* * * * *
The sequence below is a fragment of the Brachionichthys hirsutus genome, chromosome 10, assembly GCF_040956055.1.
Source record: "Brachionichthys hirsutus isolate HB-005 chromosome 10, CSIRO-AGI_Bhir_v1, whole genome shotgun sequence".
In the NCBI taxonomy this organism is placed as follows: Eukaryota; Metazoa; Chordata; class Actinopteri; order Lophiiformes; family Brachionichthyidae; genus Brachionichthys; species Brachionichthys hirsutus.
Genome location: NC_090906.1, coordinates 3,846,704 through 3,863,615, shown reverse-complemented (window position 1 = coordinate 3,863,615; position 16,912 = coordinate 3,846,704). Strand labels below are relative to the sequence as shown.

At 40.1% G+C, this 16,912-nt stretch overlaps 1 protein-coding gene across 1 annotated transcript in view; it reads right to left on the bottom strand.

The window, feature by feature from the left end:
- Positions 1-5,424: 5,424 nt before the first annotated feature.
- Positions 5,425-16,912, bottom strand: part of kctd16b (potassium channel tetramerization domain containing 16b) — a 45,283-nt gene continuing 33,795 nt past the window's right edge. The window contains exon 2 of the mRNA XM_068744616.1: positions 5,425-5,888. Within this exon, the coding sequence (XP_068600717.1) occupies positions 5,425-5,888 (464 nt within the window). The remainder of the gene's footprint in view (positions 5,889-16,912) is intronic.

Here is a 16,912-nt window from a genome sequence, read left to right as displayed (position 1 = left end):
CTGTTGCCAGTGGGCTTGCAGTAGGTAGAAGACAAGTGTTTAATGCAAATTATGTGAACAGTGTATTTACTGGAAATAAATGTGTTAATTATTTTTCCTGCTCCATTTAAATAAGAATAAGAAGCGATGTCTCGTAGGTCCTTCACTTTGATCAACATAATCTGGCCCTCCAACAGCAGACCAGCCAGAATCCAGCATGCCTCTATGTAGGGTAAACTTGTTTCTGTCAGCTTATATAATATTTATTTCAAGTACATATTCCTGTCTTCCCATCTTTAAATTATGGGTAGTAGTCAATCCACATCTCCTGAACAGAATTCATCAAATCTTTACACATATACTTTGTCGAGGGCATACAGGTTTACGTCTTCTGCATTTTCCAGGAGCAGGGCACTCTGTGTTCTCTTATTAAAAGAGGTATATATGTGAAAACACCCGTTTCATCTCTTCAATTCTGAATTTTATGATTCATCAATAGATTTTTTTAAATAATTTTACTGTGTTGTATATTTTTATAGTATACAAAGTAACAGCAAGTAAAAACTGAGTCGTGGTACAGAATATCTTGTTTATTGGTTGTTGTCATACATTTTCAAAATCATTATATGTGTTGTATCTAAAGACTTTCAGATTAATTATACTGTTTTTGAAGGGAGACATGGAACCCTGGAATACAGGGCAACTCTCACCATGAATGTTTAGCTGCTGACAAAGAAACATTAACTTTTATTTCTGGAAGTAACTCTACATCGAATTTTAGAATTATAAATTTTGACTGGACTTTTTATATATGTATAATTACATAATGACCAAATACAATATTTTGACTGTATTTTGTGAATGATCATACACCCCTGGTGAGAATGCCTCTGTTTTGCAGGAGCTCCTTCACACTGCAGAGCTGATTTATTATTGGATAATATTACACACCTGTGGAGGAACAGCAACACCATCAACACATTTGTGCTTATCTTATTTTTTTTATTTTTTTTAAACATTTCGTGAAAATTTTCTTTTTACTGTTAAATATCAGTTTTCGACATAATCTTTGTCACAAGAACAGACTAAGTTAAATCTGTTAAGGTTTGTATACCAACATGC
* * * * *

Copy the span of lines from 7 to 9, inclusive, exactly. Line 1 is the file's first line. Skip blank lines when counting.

- Positions 1-5,424: 5,424 nt before the first annotated feature.
- Positions 5,425-16,912, bottom strand: part of kctd16b (potassium channel tetramerization domain containing 16b) — a 45,283-nt gene continuing 33,795 nt past the window's right edge. The window contains exon 2 of the mRNA XM_068744616.1: positions 5,425-5,888. Within this exon, the coding sequence (XP_068600717.1) occupies positions 5,425-5,888 (464 nt within the window). The remainder of the gene's footprint in view (positions 5,889-16,912) is intronic.

Here is a 16,912-nt window from a genome sequence, read left to right as displayed (position 1 = left end):